Planning for Detention: How 2 States Help Immigrant Children Stay Out of Foster Care

The parents of at least a quarter of a million kids are at risk of deportation. In case that happens, lawmakers are adding protections -- with bipartisan support -- for the children left behind.
by | January 31, 2019 AT 4:00 AM
A child from Honduras being brought to the Immigration and Customs Enforcement office in Grand Rapids, Mich. (AP/Paul Sancya)

SPEED READ:

  • The Trump administration has detained record numbers of immigrants, including children who are separated from their parents.
  • The parents of roughly 273,000 children who are U.S. citizens face deportation due to the impending loss of their Temporary Protected Status.
  • Maryland and New York passed bills to expand emergency guardianship laws, allowing immigrants to keep their kids out of federal custody or foster care in the event that they are detained or deported.
 

Since Donald Trump became president, immigration arrests have quadrupled, placing hundreds of thousands of immigrants at risk of deportation and separating tens of thousands of children from their parents. On an average day, there are 44,000 immigrants being held in federal custody, which Vox reports is an all-time high up from the pre-Trump record of 34,000.

As of November, 14,000 immigrant kids were in government custody without their parents -- another record high. To keep more of these kids from falling into federal care or foster care, lawmakers in two states have expanded emergency guardianship laws. And despite the divisive nature of immigration policy, the legislation has attracted bipartisan support.

"Right now, there are so many unknowns for Dreamers, DACA recipients, people with TPS," says Carlo Sanchez, a son of El Salvadoran immigrants who co-sponsored the bill in Maryland. "We have a responsibility to talk about what happens when those people go away."

The legislation allows immigrants who fear they are at risk of deportation to assign a "standby guardian" for their children or dependents. If a parent is deported or arrested, their children can legally stay with that person.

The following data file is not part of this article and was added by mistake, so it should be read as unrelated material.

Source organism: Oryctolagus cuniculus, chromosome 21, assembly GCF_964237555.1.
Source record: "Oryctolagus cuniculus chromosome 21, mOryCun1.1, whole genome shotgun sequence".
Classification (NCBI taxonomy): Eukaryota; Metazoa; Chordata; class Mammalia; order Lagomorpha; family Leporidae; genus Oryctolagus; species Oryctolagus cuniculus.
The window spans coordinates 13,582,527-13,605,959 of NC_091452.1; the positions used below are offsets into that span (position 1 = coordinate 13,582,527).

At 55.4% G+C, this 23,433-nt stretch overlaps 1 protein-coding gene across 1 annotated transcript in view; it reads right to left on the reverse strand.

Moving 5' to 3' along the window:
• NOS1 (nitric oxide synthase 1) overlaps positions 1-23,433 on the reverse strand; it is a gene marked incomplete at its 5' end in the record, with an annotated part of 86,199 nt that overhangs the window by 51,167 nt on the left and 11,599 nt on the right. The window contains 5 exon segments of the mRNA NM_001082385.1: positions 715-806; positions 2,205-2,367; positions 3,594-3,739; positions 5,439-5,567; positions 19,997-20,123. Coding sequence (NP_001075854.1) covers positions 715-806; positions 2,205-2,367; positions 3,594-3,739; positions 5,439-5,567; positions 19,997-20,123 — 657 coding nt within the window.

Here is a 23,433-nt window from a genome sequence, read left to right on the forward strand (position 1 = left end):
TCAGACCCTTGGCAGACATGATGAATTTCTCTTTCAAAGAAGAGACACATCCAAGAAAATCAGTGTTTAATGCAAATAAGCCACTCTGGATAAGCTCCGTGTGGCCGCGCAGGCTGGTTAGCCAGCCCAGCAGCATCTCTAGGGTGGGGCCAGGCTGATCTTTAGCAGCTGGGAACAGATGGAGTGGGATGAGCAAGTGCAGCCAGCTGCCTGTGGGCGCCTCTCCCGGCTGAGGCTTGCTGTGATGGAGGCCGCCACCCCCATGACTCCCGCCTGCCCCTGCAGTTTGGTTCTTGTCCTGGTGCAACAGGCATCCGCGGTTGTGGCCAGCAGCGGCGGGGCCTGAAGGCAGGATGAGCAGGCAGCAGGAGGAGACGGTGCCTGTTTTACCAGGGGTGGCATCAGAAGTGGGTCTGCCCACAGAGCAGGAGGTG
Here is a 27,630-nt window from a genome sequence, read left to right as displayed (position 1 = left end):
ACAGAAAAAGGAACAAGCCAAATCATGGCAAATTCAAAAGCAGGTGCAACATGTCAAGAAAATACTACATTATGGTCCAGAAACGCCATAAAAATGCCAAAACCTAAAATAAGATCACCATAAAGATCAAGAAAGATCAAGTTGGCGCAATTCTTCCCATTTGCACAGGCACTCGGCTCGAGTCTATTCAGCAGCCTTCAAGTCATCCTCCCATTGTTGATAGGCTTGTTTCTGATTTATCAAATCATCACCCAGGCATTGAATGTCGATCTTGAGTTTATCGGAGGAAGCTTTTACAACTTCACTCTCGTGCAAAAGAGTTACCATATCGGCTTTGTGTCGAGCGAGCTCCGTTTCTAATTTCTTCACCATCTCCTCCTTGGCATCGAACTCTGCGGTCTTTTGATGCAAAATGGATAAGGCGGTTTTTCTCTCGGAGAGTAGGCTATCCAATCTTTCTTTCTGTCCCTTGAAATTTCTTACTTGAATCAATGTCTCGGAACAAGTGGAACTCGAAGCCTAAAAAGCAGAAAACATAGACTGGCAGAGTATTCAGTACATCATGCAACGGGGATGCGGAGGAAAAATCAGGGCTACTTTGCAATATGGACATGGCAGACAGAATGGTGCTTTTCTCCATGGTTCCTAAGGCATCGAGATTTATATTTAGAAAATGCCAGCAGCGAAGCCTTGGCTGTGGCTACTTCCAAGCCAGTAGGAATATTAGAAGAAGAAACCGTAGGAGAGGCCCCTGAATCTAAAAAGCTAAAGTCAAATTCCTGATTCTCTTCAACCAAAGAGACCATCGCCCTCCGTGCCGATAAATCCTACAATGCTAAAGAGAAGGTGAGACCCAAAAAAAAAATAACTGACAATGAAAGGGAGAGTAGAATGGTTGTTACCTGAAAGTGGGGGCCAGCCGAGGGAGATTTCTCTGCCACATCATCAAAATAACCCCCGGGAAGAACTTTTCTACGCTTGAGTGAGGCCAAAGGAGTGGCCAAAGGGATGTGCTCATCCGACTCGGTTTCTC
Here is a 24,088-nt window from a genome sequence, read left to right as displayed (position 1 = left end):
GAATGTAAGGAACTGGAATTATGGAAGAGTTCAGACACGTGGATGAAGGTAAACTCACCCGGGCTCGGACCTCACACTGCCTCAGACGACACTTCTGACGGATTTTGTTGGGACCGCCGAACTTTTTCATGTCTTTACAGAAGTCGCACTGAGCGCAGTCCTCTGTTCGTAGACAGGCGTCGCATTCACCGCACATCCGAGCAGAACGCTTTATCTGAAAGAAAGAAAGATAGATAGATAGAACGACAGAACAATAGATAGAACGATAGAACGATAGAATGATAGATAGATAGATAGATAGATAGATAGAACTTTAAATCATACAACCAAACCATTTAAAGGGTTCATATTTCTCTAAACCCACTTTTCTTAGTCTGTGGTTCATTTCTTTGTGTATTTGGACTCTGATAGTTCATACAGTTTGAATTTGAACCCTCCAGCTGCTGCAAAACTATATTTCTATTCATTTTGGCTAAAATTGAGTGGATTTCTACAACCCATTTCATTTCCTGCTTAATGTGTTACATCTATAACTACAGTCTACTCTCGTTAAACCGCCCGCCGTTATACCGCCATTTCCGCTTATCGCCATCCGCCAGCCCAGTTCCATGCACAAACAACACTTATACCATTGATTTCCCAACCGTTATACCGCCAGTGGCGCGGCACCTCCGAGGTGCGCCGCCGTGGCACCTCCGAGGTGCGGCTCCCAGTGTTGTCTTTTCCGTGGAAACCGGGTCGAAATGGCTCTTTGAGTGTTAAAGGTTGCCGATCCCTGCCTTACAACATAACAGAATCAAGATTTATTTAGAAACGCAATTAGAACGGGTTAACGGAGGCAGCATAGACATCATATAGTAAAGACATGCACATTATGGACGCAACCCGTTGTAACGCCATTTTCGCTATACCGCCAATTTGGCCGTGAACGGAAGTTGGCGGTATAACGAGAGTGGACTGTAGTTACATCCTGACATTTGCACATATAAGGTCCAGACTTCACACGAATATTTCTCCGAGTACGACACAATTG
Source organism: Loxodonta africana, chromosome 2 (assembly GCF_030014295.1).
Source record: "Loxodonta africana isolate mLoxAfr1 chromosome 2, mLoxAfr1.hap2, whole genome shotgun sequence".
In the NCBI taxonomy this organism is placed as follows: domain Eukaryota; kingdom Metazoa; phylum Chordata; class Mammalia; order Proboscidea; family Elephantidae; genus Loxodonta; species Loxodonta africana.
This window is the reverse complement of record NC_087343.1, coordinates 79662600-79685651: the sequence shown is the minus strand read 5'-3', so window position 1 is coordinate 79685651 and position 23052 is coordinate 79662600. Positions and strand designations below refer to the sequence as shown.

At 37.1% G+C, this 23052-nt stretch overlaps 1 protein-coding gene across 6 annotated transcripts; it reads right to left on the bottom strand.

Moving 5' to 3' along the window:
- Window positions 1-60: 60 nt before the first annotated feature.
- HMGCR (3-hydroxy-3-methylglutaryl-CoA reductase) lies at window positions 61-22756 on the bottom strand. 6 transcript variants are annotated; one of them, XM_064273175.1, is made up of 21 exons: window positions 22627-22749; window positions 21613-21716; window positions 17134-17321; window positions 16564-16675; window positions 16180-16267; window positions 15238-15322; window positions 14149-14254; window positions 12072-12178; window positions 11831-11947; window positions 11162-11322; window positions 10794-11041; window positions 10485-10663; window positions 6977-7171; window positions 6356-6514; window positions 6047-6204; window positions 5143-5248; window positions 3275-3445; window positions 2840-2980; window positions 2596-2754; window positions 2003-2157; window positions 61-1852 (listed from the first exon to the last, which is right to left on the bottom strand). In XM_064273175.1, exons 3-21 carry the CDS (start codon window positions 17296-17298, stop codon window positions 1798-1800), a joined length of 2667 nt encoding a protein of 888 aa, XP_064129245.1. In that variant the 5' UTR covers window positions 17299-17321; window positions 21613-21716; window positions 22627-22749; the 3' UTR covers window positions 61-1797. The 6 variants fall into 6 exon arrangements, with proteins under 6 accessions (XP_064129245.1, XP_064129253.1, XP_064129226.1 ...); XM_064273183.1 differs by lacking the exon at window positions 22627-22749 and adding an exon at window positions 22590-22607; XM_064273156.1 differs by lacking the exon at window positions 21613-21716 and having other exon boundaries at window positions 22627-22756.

The new laws are meant to be more proactive and simpler than the existing process for appointing guardians to kids whose parents have been detained. The current process starts only after families are separated, is more arduous and requires more legwork from the child. These bills are "getting ahead of the issue," says Sanchez.

The paperwork can be found on the Maryland Judiciary website. While Maryland’s law doesn’t require a parent or guardian to file the paperwork with a court until after six months, the other state that has taken similar action -- New York -- does. For the first six months, guardians in Maryland are only required to show the paperwork to the proper authorities, such as ICE, when the question of a child's placement comes up.

Sanchez says the potential Temporary Protected Status (TPS) rollbacks deepened deportation fears in his community of Prince George’s County, which has a sizable El Salvadoran population. Depending on the outcome of a lawsuit, the Trump administration could end TPS for immigrants from El Salvador, Haiti, Nicaragua and Sudan. TPS provides legal protections for immigrants from countries and regions suffering from political violence or natural disaster. More than a quarter of a million U.S. citizen children -- 273,000 -- have a parent whose TPS standing could be revoked in the next year.

“I was hearing how worried people were. My own parents were worried about their neighbors and were talking about what they wanted to do to help them, and it spurred this thought [to expand guardianship],” says Sanchez.

“Even if this impacts just one family, we’ve done what we need to do,” Nily Rozic, the New York Assemblymember who co-sponsored the guardianship bill in her state, told the New York Daily News.

Guardianship laws aren’t a new concept: 29 states have them, but they don't specifically apply to undocumented immigrants. Most of them stem from the height of the AIDS epidemic in the 1980s and '90s when terminally ill parents wanted to control who would watch over their children in their absence.

Immigrant rights advocates hope other states use the Maryland and New York laws as a blueprint.

"It’s a sympathetic law that doesn’t cost anything -- if anything it saves money because kids aren’t going into the foster care system," says Randye Retkin, director of LegalHealth, a division of the New York Legal Assistance Group, which helped craft the bill.

Both bills passed with bipartisan support -- in New York, it was unanimous. Sanchez says some of his Republican colleagues in Maryland were initially concerned it was like a "sanctuary state" policy, but once he explained that it builds off existing laws and doesn’t interfere with the federal government's immigration policies, those lawmakers were on board.

"It’s really easy to not reinvent the wheel and just update those provisions with what the needs are now," he says. "States have to be ahead of the curve of this."

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